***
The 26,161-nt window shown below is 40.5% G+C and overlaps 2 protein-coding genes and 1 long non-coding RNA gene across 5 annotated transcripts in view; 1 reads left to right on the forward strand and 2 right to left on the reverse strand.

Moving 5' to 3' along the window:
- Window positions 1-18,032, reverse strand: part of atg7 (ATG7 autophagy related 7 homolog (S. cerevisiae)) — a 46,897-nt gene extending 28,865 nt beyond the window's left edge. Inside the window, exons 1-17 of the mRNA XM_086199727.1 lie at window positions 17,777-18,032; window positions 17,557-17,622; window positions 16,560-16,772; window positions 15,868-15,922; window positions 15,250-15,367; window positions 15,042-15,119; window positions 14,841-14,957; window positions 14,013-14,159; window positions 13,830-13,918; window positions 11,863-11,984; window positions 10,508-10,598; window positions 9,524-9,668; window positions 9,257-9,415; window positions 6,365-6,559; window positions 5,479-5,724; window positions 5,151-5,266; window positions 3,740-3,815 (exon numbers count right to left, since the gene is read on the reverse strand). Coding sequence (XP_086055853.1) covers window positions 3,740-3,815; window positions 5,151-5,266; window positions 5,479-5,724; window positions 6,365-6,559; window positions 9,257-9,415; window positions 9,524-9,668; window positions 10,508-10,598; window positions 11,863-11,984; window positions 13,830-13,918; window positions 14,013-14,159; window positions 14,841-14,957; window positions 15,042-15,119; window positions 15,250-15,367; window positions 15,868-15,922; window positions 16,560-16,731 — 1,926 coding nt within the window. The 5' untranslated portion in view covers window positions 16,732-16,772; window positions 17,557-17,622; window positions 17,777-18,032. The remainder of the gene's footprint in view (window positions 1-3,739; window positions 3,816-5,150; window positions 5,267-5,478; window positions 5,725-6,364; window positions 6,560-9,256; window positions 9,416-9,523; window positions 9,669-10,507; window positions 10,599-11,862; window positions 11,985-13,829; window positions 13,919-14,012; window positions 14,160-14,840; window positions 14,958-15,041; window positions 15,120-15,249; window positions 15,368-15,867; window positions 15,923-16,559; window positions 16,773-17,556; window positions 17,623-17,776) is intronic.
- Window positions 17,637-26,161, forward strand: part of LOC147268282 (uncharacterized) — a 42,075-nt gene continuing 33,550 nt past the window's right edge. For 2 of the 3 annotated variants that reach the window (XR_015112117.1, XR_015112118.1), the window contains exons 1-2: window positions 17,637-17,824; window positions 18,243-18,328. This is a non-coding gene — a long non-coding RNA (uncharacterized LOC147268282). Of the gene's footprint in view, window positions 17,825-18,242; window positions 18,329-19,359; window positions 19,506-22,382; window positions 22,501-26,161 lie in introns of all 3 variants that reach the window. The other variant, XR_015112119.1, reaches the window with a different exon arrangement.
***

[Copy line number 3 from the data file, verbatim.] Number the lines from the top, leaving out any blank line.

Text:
- Window positions 1-18,032, reverse strand: part of atg7 (ATG7 autophagy related 7 homolog (S. cerevisiae)) — a 46,897-nt gene extending 28,865 nt beyond the window's left edge. Inside the window, exons 1-17 of the mRNA XM_086199727.1 lie at window positions 17,777-18,032; window positions 17,557-17,622; window positions 16,560-16,772; window positions 15,868-15,922; window positions 15,250-15,367; window positions 15,042-15,119; window positions 14,841-14,957; window positions 14,013-14,159; window positions 13,830-13,918; window positions 11,863-11,984; window positions 10,508-10,598; window positions 9,524-9,668; window positions 9,257-9,415; window positions 6,365-6,559; window positions 5,479-5,724; window positions 5,151-5,266; window positions 3,740-3,815 (exon numbers count right to left, since the gene is read on the reverse strand). Coding sequence (XP_086055853.1) covers window positions 3,740-3,815; window positions 5,151-5,266; window positions 5,479-5,724; window positions 6,365-6,559; window positions 9,257-9,415; window positions 9,524-9,668; window positions 10,508-10,598; window positions 11,863-11,984; window positions 13,830-13,918; window positions 14,013-14,159; window positions 14,841-14,957; window positions 15,042-15,119; window positions 15,250-15,367; window positions 15,868-15,922; window positions 16,560-16,731 — 1,926 coding nt within the window. The 5' untranslated portion in view covers window positions 16,732-16,772; window positions 17,557-17,622; window positions 17,777-18,032. The remainder of the gene's footprint in view (window positions 1-3,739; window positions 3,816-5,150; window positions 5,267-5,478; window positions 5,725-6,364; window positions 6,560-9,256; window positions 9,416-9,523; window positions 9,669-10,507; window positions 10,599-11,862; window positions 11,985-13,829; window positions 13,919-14,012; window positions 14,160-14,840; window positions 14,958-15,041; window positions 15,120-15,249; window positions 15,368-15,867; window positions 15,923-16,559; window positions 16,773-17,556; window positions 17,623-17,776) is intronic.